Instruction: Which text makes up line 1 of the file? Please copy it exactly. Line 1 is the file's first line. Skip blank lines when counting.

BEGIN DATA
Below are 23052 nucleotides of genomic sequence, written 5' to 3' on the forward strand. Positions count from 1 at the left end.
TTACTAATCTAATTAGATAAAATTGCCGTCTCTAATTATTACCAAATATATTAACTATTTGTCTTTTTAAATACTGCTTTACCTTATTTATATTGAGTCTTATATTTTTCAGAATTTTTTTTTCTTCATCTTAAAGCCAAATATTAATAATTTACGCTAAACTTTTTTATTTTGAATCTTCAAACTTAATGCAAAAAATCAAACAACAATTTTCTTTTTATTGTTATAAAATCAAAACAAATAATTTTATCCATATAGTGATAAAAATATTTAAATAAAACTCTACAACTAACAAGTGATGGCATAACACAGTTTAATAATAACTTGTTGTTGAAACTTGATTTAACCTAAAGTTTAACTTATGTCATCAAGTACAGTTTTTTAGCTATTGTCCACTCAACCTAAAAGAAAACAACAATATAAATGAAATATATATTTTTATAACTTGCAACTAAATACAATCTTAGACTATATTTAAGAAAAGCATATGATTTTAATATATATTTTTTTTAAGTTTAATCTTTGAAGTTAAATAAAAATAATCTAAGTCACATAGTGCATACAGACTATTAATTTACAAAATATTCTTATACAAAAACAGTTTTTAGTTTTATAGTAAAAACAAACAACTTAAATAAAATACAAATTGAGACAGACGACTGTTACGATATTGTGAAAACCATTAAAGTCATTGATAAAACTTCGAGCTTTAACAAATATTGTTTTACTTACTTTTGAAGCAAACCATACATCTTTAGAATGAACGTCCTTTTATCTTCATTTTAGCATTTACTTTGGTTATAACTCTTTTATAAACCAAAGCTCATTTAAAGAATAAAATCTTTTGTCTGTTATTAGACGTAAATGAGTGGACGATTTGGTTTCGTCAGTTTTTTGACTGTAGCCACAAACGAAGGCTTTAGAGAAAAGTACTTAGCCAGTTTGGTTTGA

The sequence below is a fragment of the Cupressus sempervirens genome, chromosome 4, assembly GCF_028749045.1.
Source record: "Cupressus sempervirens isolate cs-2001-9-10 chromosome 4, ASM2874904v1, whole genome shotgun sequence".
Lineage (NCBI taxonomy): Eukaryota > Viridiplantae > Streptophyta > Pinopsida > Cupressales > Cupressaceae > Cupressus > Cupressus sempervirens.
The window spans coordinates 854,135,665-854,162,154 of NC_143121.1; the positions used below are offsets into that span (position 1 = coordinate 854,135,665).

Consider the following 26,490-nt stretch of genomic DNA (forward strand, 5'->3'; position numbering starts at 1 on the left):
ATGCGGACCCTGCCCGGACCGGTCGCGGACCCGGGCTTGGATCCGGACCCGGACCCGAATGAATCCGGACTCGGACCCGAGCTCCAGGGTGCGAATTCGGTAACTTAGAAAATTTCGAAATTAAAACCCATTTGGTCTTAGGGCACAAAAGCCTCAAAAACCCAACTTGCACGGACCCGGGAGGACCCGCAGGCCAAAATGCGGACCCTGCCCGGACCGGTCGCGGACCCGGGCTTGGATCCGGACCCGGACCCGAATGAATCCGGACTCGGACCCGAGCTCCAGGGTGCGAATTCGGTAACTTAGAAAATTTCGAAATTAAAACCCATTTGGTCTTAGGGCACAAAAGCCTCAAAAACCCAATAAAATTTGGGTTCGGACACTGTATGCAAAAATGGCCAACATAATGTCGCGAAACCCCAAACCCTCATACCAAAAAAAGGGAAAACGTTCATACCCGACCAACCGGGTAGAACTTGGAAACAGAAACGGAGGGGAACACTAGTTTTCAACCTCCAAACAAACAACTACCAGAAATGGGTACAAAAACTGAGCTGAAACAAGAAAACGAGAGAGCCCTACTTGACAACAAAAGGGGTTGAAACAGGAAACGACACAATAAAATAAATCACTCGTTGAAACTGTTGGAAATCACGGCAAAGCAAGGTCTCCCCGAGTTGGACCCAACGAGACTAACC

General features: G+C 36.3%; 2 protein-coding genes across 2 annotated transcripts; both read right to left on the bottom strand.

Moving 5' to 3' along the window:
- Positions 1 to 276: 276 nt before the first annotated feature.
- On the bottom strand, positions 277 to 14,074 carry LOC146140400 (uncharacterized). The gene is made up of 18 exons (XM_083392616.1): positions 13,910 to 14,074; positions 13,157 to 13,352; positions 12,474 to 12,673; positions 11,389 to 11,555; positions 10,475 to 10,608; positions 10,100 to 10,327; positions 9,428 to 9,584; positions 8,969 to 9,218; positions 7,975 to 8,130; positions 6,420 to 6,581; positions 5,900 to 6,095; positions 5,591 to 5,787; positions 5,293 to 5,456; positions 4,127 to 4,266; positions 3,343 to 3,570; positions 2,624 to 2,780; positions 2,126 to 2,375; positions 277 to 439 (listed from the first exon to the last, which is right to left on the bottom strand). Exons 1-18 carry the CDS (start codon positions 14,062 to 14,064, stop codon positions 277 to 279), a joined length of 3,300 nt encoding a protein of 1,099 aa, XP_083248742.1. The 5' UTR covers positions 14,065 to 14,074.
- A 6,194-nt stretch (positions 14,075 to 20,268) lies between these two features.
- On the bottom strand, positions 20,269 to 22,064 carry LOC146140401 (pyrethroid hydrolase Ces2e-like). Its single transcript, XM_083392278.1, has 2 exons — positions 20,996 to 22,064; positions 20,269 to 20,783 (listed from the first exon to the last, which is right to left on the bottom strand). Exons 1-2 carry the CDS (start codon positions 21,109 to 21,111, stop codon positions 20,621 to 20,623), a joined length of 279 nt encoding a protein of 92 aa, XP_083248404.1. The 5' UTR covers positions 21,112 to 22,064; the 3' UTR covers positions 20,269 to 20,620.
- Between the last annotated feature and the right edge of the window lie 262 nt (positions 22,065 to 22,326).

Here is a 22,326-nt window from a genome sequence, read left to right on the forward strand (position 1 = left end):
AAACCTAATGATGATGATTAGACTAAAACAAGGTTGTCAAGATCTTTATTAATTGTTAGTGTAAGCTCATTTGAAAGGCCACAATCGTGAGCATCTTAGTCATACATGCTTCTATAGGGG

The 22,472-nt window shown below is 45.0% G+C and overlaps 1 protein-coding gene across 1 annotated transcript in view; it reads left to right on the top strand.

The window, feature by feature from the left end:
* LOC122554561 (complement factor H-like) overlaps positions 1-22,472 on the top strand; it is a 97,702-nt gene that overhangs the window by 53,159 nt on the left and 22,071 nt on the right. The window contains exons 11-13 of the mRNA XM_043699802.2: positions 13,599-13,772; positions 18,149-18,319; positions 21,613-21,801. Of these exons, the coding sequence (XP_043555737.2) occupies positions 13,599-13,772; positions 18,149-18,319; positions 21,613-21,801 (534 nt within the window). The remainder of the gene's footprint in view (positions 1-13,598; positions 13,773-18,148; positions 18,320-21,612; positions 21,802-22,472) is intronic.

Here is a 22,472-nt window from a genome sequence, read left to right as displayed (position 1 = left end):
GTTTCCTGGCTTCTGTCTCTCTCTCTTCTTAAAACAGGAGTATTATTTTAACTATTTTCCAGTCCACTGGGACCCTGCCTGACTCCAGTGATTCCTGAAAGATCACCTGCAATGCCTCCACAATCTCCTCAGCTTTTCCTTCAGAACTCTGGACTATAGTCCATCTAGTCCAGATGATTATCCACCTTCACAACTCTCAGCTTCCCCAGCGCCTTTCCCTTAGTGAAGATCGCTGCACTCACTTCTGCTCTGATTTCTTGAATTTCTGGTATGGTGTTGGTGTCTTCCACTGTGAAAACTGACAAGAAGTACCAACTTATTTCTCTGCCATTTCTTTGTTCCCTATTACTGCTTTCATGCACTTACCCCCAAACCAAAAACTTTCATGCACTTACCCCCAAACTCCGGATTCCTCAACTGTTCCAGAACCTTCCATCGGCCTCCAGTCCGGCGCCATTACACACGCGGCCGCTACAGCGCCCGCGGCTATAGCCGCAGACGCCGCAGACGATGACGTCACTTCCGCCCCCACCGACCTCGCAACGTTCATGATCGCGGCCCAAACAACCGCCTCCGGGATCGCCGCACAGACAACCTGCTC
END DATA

Below are 23052 nucleotides of genomic sequence, written 5' to 3' on the forward strand. Positions count from 1 at the left end.